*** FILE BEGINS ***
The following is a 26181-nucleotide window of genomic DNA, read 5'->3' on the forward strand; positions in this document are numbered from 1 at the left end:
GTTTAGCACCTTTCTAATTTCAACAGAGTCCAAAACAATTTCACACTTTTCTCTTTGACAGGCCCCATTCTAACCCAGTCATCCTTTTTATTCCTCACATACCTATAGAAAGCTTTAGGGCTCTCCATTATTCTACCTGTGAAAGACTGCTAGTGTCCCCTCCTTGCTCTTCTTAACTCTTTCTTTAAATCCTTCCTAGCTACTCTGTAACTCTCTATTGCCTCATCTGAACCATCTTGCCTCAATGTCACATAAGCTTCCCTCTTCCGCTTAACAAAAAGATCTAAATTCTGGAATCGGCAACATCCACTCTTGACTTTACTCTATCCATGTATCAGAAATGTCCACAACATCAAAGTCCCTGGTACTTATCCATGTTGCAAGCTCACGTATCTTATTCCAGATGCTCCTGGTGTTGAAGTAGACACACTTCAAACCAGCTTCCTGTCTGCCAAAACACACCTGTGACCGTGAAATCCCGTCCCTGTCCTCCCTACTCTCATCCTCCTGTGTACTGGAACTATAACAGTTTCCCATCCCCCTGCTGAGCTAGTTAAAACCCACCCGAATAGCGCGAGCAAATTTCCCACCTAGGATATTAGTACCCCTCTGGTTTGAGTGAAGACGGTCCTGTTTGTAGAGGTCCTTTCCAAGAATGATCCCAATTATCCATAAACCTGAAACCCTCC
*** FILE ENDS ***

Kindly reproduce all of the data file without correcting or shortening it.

The following is a 26181-nucleotide window of genomic DNA, read 5'->3' on the forward strand; positions in this document are numbered from 1 at the left end:
GTTTAGCACCTTTCTAATTTCAACAGAGTCCAAAACAATTTCACACTTTTCTCTTTGACAGGCCCCATTCTAACCCAGTCATCCTTTTTATTCCTCACATACCTATAGAAAGCTTTAGGGCTCTCCATTATTCTACCTGTGAAAGACTGCTAGTGTCCCCTCCTTGCTCTTCTTAACTCTTTCTTTAAATCCTTCCTAGCTACTCTGTAACTCTCTATTGCCTCATCTGAACCATCTTGCCTCAATGTCACATAAGCTTCCCTCTTCCGCTTAACAAAAAGATCTAAATTCTGGAATCGGCAACATCCACTCTTGACTTTACTCTATCCATGTATCAGAAATGTCCACAACATCAAAGTCCCTGGTACTTATCCATGTTGCAAGCTCACGTATCTTATTCCAGATGCTCCTGGTGTTGAAGTAGACACACTTCAAACCAGCTTCCTGTCTGCCAAAACACACCTGTGACCGTGAAATCCCGTCCCTGTCCTCCCTACTCTCATCCTCCTGTGTACTGGAACTATAACAGTTTCCCATCCCCCTGCTGAGCTAGTTAAAACCCACCCGAATAGCGCGAGCAAATTTCCCACCTAGGATATTAGTACCCCTCTGGTTTGAGTGAAGACGGTCCTGTTTGTAGAGGTCCTTTCCAAGAATGATCCCAATTATCCATAAACCTGAAACCCTCC